The banner of justice and solidarity of the entire Party, people, and military created great political strength. The glorious victories on the battlefield generated a turning point in Vietnam’s diplomatic struggle. The General Offensive and Uprising in Spring 1968 and then, the strategic offensive in 1972 forced the enemy to join negotiation. Especially, the “Dien Bien Phu in the air” victory obligated the U.S. to take a seat at the negotiation table and sign the Paris Peace Accords - an agreement to end the war and restore peace in Vietnam.

Minister of Foreign Affairs of the Provisional Revolutionary Government of South Vietnam Xuan Thuy and special adviser Le Duc Tho meeting with U.S. delegation at the Paris Peace Conference (File photo)

The negotiation table played an important role in the victory of military and political struggles. The negotiation process in Paris was a smooth and close coordination between the negotiation delegation and the State’s leaders, the Ministry of National Defense, the Ministry of Foreign Affairs, and other agencies.

Leaders of the delegation reported the situation to higher levels in the country and followed their instructions. Therefore, the negotiation promptly went on and obtained positive outcomes as planned.

Regarding the Paris Peace Accords, the Vietnamese people reached the target of “repelling the U.S. out of the country,” opening a new phase of the struggle and creating favorable conditions for Vietnam to liberate the South in 1975. The U.S. was committed to respecting Vietnam's sovereignty, independence, reunification and territorial integrity. Meanwhile, the U.S. and its allied powers withdrew their military from Vietnam, ending all military actions in the North and South of Vietnam.

Amid the international situation containing both advantages and disadvantages, the Paris Peace Accords featured the victory of Vietnam’s revolution with the support of the Soviet Union, China, socialist and non-aligned countries, and peace-loving people all over the world.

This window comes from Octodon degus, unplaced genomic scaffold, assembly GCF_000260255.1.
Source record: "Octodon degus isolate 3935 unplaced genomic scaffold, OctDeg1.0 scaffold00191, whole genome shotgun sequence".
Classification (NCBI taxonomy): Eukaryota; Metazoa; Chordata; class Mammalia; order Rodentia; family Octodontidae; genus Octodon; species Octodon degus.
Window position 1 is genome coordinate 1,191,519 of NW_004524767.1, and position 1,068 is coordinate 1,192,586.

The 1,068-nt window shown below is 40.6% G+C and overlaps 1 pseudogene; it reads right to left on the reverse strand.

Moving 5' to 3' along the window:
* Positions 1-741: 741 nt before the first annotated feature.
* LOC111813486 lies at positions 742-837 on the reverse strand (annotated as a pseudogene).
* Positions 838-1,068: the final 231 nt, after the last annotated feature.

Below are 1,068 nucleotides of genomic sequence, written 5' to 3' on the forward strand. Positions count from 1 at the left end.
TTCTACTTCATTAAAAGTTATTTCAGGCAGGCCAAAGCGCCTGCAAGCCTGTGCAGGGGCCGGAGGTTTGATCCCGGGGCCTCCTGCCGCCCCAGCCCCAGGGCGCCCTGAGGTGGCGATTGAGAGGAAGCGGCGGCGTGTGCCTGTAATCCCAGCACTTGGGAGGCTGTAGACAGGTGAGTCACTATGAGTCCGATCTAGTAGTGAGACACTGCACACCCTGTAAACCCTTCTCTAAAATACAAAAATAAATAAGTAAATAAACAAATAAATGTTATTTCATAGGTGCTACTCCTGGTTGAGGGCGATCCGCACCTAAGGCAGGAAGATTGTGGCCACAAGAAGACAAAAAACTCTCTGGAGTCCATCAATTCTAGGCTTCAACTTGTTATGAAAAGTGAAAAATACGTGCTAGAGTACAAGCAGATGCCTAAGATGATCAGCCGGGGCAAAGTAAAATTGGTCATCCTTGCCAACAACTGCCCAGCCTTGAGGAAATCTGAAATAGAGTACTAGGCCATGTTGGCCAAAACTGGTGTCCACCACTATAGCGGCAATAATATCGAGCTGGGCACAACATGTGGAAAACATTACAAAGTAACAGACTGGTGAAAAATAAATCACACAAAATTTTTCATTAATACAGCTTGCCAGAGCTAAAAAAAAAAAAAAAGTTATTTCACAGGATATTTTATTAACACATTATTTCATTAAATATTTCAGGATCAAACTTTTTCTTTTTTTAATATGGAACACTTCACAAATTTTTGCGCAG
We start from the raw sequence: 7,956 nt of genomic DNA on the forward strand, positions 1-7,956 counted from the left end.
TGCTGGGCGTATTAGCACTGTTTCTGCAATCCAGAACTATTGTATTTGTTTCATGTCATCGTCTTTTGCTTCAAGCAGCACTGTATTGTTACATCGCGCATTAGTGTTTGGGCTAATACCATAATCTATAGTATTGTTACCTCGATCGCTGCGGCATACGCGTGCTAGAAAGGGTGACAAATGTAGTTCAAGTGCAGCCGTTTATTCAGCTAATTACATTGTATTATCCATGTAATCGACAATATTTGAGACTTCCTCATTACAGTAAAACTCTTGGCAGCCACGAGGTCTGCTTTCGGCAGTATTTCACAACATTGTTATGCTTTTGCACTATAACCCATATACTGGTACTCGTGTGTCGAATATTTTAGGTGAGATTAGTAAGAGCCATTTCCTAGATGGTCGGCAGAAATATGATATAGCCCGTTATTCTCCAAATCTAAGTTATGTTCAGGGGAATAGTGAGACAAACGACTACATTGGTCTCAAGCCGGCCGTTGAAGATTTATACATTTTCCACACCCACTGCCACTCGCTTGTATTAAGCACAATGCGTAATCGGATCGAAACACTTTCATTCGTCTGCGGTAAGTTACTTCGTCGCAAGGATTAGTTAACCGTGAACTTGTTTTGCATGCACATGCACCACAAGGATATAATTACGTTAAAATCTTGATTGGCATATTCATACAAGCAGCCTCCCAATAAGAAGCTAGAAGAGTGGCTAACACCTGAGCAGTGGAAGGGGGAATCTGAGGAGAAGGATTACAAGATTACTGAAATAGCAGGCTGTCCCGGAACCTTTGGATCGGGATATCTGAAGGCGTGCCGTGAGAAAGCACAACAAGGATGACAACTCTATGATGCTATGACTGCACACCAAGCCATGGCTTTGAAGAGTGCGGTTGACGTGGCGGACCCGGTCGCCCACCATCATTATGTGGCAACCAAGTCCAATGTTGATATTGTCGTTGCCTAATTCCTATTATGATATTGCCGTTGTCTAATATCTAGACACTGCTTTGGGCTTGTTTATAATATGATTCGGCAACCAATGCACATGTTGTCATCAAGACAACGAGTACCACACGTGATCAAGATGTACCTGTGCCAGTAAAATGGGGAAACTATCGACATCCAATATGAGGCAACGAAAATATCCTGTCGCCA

The signing of the Paris Peace Accords marked the growth of Vietnam’s diplomacy. The resistance war against the U.S. imperialists was an unequal battle. However, thanks to the skillful and thorough application of President Ho Chi Minh’s thought, the Vietnamese diplomatic frontline clearly defined basic targets of the negotiation and mapped out specific strategies to seize ideal opportunities to defeat the enemy.  

Upholding the glorious traditions of the ancestors and following President Ho Chi Minh’s thought, diplomacy was seen as a front associated with the military and political fronts to form the synergy for the whole nation to protect the North and liberate the South, reunifying the country. From the 1954 Geneva Conference to the Paris Peace Accords in 1973, Vietnam made impressive strides on the path of building self-reliance and self-resilience diplomacy with international solidarity. These were profound achievements that Vietnam’s diplomacy gained during the Ho Chi Minh era.

The Resolution of the 21st Plenum of the Party Central Committee (October 13, 1973) revealed that the five-year struggle on the diplomatic front in Paris, in close coordination with the military and political combats at home, exerted strong political influences on the world, putting an end to the war in Vietnam. The Paris Peace Accords recorded heroic victories in the resistance war against the U.S. imperialists and marked a great turning point in Vietnam’s revolution.

Promoting the power of national unity combined with the power of the era and President Ho Chi Minh’s thought of “Unit, unity, great unity - Success, success, great success” in negotiation and the signing of the Paris Peace Accords is a critical issue in the process of national renewal, industrialization and modernization and in the cause of national construction and defense in the current context. This is also an objective law of the era amid the trend of internationalization in the world.

Translated by Quynh Oanh